We have a fabulous conference dinner, a mediaeval feast arranged at Warwick Castle, sponsored by Blitz Games Studios (www.blitzgames.com). It is included in the conference price, and is sure to be an excellent night!

Sign up Now

Registration for the conference is open, sign up now to ensure your place. Conference-standard accommodation is available on campus – no need to drive during the conference, parking is free, and evening meals and entertainment all included!

Advertise

Got something to advertise? Get in touch to find out what sponsorship options we have on offer. The conference relies on the generosity of our sponsors.

For further details see www.womeningames.com or contact nicola@womeningames.com

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Birds Eye View Women’s Film Festival 2008

BIRDS EYE VIEW ANNOUNCE THEIR LONDON FESTIVAL,
MARCH 6TH – 14TH 2008, AT THE ICA AND BFI SOUTHBANK,
PLUS AN EXCITING MIX OF EVENTS AROUND THE COUNTRY DURING 2008
www.birds-eye-view.co.uk

What, Where and When?

From March 6th-14th 2008, Birds Eye View will be showcasing a programme of innovative and inspirational shorts, features and documentaries from women all over the world, screening at leading London film venues (mainly the Institute of Contemporary Arts and the BFI Southbank). Special features of the 2008 festival programme include:

Clowning Glories: Women in Film Comedy before 1930, BFI Southbank
Keen to address the question of the under-representation of women in comedy, and the implications this has for the entertainment world, Birds Eye View will programme a retrospective celebrating early women pioneers in silent comedy: the directors, the writers and the performers who – much more so than today – brought personality and creative direction to the films. Filmmakers and stars in the programme so far include; Dorothy Arzner, Clara Bow, Mary Pickford, Marion Davies, Agnes Christine Johnston and Ossi Oswalda. There will be discussion and debate on these issues, and some of the UK’s leading contemporary female comics will introduce screenings, including Jo Brand. Female musicians will play live soundtracks to the films – including Mercury nominated Zoe Rahman (and female vocal group Juice), Nikki Yeoh, Alcyona, Jean Hasse, Jane Gardner and ‘twice Grammy nominated’ Imogen Heap. In partnership with the BFI the festival has confirmed In Conversation with Victoria Wood, an evening event taking place on March 11th.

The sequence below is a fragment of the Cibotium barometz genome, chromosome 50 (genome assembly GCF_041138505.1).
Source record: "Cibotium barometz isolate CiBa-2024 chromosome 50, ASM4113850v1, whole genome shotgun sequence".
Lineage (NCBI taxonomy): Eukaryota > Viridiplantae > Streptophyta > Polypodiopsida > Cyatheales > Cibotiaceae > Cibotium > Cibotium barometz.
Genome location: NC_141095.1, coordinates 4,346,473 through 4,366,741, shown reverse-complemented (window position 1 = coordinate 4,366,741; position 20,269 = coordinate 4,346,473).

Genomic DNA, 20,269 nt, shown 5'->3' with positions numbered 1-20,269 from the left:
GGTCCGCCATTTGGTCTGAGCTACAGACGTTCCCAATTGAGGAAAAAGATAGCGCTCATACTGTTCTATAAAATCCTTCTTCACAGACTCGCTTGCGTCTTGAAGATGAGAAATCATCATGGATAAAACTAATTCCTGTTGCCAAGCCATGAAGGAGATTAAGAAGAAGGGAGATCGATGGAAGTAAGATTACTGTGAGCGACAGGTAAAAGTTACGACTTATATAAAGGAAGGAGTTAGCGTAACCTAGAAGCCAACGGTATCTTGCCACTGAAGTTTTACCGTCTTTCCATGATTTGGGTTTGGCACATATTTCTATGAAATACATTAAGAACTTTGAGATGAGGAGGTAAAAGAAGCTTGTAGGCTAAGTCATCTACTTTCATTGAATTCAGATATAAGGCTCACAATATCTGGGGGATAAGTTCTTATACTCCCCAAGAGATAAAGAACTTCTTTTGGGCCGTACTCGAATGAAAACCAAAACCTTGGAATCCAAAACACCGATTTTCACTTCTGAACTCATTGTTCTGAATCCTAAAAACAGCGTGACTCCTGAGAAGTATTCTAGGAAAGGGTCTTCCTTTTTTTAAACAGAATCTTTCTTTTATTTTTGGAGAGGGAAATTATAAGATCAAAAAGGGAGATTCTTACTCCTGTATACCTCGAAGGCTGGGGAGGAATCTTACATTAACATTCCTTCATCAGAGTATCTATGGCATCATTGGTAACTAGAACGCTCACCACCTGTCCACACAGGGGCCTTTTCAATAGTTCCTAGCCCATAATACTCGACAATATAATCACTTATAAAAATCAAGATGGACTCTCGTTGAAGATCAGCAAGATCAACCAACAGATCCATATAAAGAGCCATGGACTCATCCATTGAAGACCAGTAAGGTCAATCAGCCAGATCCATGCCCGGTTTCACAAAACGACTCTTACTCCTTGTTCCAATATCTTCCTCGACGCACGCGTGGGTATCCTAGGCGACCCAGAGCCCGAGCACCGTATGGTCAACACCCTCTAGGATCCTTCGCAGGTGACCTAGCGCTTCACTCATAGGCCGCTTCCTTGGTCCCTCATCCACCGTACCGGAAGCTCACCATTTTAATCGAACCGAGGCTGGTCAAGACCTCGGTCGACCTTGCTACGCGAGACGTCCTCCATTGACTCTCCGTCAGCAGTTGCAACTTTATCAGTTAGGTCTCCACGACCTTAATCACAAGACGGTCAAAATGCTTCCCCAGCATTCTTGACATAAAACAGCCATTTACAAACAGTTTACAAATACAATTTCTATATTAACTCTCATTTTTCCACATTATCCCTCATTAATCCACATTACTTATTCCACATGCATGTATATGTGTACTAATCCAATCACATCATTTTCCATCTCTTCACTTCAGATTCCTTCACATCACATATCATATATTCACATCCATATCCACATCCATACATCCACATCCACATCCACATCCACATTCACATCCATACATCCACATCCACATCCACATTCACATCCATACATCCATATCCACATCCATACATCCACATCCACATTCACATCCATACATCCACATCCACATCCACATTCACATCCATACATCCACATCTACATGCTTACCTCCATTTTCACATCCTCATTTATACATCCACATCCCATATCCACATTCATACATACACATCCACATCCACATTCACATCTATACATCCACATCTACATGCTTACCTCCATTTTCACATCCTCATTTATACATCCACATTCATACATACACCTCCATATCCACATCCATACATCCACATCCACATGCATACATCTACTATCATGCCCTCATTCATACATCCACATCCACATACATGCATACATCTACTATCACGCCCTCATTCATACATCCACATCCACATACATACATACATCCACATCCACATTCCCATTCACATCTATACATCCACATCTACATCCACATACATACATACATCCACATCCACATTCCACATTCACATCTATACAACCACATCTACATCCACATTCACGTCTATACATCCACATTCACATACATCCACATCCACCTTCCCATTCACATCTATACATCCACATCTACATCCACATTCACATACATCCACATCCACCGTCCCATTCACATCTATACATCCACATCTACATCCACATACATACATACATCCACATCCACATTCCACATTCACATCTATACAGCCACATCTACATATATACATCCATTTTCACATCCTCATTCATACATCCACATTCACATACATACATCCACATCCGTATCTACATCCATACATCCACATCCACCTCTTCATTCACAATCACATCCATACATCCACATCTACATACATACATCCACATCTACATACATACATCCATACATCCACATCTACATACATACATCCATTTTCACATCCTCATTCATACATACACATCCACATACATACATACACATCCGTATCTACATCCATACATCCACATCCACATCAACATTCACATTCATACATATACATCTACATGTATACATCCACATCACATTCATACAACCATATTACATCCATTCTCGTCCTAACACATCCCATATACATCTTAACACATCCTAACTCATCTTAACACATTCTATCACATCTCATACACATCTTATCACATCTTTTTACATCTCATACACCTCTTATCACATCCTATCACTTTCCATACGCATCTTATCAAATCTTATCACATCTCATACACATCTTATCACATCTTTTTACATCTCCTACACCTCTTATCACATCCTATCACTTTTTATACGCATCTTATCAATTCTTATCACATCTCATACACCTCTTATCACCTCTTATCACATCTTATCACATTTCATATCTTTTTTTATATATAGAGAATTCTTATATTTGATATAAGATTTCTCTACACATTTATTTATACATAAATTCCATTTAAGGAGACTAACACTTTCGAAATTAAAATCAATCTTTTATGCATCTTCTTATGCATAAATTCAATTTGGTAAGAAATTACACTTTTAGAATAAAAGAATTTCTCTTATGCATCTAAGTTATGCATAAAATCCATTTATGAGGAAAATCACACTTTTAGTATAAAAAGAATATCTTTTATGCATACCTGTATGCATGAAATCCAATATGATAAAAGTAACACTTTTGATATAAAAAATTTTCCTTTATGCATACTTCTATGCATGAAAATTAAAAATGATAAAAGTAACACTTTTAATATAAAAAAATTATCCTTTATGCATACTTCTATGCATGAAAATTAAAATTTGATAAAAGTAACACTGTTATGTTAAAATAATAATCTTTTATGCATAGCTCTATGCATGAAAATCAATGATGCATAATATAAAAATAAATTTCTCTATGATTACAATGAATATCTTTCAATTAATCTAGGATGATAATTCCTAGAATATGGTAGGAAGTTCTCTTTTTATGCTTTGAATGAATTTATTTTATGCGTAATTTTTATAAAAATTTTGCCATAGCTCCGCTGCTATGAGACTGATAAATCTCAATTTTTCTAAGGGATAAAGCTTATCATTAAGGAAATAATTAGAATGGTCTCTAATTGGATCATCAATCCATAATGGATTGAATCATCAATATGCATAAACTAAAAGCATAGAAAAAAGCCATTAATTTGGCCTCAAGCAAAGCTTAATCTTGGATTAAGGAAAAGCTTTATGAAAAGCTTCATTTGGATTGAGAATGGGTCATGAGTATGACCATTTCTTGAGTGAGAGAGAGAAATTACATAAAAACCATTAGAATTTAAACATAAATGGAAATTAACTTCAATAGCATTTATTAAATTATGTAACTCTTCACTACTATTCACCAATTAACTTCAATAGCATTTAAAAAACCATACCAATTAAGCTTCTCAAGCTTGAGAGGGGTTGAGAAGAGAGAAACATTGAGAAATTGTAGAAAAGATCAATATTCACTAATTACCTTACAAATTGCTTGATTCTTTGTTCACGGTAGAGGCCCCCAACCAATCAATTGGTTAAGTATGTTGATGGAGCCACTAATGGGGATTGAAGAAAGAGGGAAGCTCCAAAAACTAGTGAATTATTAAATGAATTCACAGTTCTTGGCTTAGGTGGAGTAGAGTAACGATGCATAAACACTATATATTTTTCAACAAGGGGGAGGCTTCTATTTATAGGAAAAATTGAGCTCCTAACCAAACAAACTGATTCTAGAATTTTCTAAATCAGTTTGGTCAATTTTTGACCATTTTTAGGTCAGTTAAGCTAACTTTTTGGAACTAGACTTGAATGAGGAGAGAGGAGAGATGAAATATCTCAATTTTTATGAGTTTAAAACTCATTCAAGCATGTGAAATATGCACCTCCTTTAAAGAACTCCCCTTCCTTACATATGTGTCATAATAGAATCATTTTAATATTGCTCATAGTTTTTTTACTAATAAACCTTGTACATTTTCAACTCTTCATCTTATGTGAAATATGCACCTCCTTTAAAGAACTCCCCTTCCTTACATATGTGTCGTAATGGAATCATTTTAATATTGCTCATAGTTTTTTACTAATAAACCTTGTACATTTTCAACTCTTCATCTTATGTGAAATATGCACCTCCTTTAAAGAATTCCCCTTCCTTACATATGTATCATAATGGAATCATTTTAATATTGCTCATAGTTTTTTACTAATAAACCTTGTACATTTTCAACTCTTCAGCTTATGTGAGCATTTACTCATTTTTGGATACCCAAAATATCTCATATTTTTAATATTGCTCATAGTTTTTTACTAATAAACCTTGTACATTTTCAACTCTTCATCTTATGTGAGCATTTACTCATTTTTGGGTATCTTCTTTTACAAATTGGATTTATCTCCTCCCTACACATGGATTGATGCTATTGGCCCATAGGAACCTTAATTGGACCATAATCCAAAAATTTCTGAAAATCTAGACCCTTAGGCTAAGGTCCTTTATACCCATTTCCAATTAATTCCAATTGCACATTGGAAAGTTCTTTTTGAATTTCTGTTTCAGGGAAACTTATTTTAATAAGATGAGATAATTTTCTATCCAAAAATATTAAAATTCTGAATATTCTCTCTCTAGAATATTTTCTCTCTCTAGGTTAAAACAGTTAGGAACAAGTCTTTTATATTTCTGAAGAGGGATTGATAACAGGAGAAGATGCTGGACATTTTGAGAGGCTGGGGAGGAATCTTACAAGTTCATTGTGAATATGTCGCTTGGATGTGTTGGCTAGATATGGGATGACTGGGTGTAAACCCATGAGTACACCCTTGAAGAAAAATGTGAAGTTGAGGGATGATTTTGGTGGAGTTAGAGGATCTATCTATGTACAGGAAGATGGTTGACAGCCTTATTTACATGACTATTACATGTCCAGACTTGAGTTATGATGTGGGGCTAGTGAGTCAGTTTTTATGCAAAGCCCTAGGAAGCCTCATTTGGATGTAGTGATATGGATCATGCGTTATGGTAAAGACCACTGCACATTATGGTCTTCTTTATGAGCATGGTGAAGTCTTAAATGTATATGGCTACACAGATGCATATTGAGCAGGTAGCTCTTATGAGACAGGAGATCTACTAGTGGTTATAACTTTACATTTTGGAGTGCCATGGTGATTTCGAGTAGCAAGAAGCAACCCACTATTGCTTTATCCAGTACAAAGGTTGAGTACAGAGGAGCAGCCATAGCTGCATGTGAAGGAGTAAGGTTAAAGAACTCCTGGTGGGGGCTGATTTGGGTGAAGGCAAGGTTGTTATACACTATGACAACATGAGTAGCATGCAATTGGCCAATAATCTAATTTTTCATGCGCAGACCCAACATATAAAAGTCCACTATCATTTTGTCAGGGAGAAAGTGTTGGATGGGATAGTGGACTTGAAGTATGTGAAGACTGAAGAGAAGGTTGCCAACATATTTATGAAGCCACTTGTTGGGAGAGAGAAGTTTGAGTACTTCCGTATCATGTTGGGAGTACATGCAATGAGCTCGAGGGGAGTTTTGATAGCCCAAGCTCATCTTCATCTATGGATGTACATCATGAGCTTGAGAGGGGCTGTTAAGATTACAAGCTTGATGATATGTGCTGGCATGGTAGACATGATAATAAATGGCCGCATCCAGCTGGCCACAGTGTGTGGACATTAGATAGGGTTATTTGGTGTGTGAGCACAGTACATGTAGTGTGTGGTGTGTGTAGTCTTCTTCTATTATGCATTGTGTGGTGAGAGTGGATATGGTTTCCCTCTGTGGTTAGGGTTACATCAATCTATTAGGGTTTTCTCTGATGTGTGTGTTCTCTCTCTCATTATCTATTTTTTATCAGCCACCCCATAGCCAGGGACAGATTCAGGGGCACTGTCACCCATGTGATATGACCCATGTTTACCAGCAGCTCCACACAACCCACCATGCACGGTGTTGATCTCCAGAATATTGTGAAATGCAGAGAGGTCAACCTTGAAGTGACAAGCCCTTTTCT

Screwball Women: The golden age of Hollywood comediennes, BFI Southbank
To tie in with Birds Eye View festival, the BFI Southbank will run a programme of brilliant classic comedies throughout the month of March. Films include; She Done Him Wrong (Mae West), It Happened One Night, My Man Godfrey, Stage Door (Katherine Hepburn and Ginger Rogers), Bringing up baby (Katherine Hepburn), The Women (Joan Crawford and Rosalind Russell), His Girl Friday (Rosalind Russell), The Philadelphia Story (Katherine Hepburn), The Lady Eve, Love Crazy, To Be Or Not To Be, Born Yesterday (Judy Holliday), and Gentlemen Prefer Blondes (Marilyn Monroe).

Innovation
This part of the Festival will focus on new and innovative uses of moving image, from interactive mobile phone art to video games, music videos and VJing. These include:
– Women in Video Games: a panel discussion with leading women from the very male dominated games industry (Emma Westecott, Organiser – Women in Games 2007 conference, Katie Ellwood – games designer and filmmaker, Gabrielle Kent, Games Designer, Animex Festival Game Director), a masterclass on screenwriting for games by Katie Ellwood and a showcase of the work of women video games designers on consoles in the ICA bar.
– Women in Music Videos (showcasing the latest works by Alma Ha’rel, Kinga Burza, Kim Gehrig, Sophie Muller, Shelly Lore, Kim Albright and many more)